Some of us live more like adventurers—viewing home as a base from which to regroup or rest as needed. You might want to eat, socialize, and be entertained somewhere else a majority of the time. So a house could be more of a place to shower and sleep—a comfortable spot but not necessarily someplace to stay put.
These aren’t black and white choices, but rather a spectrum which you can use to think about how you view your time at home. If your house is your castle, you might want more space to move around in, but if it’s only a resting spot on a journey of outward exploration, then owning less could feel like more.
This isn’t just a consideration for young people first getting started. How we furnish our homes reflects our values and desires…and it shifts with the stages (and changing financial resources) of our lives.
When you picture the rooms in your ideal house, what do you see?
The LA Times reports that the average American household has 300,000 items tucked away within its walls. Can you imagine how that would look if spread across lawns or sidewalks throughout our neighborhoods?
Once you’ve been living in your home a while—settled in with all the closets and cupboards filled—who takes the time to question the growing accumulation of their belongings?
Before you bring in one more purchase, though, I invite you to take a mental inventory of how full your house is:
There is no magic number for how many possessions we should have. Obviously hoarding isn’t healthy, but not many of us would be comfortable in a sterile, institutional setting either. The only way you’ll find the right balance is by evaluating and questioning what you have.
My recommendation is to download this week’s Home-Based Inventory. Find a few minutes where you can fill it out—preferably while in your home!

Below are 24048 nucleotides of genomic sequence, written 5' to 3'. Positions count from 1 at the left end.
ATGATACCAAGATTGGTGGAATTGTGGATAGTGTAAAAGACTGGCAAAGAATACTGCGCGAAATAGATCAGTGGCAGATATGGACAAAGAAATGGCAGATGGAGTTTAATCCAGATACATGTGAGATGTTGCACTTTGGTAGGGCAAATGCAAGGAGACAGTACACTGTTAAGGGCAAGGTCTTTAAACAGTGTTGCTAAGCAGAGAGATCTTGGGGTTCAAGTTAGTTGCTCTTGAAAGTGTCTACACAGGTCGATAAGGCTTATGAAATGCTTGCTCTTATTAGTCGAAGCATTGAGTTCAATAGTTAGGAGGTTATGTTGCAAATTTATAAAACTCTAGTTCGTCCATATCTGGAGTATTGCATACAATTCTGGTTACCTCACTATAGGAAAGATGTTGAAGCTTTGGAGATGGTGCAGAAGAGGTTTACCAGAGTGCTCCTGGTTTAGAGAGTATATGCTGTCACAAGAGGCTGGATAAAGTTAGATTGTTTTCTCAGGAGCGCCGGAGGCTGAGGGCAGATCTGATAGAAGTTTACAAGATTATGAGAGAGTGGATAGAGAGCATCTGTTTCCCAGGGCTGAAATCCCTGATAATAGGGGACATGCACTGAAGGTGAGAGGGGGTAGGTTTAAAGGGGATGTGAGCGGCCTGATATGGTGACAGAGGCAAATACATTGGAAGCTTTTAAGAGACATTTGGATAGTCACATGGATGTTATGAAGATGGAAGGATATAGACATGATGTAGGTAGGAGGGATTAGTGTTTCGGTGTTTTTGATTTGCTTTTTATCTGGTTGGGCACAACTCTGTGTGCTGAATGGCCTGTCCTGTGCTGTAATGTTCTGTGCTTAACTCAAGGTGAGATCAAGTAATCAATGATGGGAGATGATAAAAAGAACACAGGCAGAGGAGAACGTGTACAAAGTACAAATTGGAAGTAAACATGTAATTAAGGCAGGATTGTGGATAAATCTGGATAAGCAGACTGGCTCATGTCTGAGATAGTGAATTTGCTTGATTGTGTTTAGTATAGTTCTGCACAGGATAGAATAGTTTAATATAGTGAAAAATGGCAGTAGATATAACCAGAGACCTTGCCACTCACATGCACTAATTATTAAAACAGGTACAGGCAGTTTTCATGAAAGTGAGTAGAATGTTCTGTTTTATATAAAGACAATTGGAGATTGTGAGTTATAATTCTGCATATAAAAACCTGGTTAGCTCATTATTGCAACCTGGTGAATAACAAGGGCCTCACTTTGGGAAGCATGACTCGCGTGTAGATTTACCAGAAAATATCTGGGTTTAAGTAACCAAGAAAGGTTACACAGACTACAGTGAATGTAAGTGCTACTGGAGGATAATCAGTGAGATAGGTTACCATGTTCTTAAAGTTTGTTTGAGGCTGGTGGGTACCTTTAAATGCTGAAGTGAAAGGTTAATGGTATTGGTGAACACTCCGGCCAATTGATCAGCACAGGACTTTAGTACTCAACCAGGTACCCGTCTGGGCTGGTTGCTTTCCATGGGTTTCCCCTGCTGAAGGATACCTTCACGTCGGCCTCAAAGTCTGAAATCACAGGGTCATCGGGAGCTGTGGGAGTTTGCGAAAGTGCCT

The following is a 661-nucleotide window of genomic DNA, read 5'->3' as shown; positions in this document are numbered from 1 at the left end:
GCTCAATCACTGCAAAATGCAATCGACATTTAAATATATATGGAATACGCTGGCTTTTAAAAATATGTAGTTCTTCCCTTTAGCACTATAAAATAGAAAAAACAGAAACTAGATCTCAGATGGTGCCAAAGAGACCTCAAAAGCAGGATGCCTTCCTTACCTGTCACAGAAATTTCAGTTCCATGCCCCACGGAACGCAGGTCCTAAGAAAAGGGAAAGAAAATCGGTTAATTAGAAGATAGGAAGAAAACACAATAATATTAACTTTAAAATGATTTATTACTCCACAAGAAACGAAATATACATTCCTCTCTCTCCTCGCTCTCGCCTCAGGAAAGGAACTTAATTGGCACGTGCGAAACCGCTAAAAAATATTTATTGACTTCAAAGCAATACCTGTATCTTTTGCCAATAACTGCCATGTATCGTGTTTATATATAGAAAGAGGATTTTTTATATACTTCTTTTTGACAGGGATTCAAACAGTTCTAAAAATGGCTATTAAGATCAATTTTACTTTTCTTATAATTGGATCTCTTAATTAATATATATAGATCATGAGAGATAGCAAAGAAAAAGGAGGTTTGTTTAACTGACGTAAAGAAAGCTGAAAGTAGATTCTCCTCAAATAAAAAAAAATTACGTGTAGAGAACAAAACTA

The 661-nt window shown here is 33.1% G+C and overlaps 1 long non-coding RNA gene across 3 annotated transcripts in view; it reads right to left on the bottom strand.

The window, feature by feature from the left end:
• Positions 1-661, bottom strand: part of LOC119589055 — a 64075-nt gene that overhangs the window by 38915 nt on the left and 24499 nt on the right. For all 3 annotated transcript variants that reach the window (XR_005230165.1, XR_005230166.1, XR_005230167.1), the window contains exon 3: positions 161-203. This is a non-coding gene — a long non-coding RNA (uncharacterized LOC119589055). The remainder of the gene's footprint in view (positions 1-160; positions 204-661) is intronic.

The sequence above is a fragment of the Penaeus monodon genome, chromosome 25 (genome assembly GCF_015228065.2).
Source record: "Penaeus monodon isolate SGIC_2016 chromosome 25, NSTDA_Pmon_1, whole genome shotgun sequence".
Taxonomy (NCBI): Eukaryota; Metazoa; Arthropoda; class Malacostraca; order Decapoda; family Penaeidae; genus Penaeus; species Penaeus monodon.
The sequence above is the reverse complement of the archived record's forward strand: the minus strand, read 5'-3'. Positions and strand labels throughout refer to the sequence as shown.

With pen in hand, work through some of your assumptions and desires for what a home should be.
Consider what matters to you right now, how much space you need, how much time you spend there, how much effort or expense you want to invest, and how much stuff you want to care for.
Recognizing how you developed your preconceptions for a house will allow you to question if those things reflect your current values. At some point, we all encounter an opportunity to move…with a new job, for access to better schools, or due to an empty nest. So the next home we choose should be something that truly fits us and our desired lifestyle, rather than merely reflects society’s expectations.
I admire houses with formal dining rooms, antique furnishings, and dark, heavy woodwork. Yet the places that I feel most comfortable and “at home” tend to be simple cottage-living spaces with a clean, airy feeling and tons of natural light. My mind defaults to the house I grew up in, but my heart longs for ample sunshine and views of the water.
If you’re having trouble making the connection between what your home is and what you’d like it to be, then I invite you to take a walk-through with the eyes of a visitor. Imagine you’re taking a tour of someplace you’ve never been.
From the edge of your property, walk up to your front door, and explore it room by room:
When I went through my own house, I found a growing divergence between what we have and where I’d like to be.
My girls are getting closer to leaving the nest, and I find myself increasingly drawn to small scale living. Secretly, I’d love to own a tiny house, or spend months exploring the country with a travel van as my home. But as a book lover, I recognize that I’m going to need a bit more space than that.
Taking a home inventory allowed my husband and I to start conversations about what we want our life to be once our kids have moved out. Instead of a separate family room, living room, and basement tv area, we can combine all the activities of these three rooms into one shared space.
Given that neither of us gardens or enjoys yard work, we’ve also talked about our next home having a smaller property… or even being a condo. After cataloging our closets, cupboards, and over-stuffed basement, I am convinced it’s time to start letting go of unneeded belongings now, so our kids don’t need to deal with them decades down the line.
Regardless of what you discover about the type of home you really want, take the Small Step of sharing your thoughts with the people you live with and care about. And listen attentively to their expectations and dreams too. Finding the right balance isn’t easy, but taking the time to initiate the conversation is a great first step towards living the life you long for.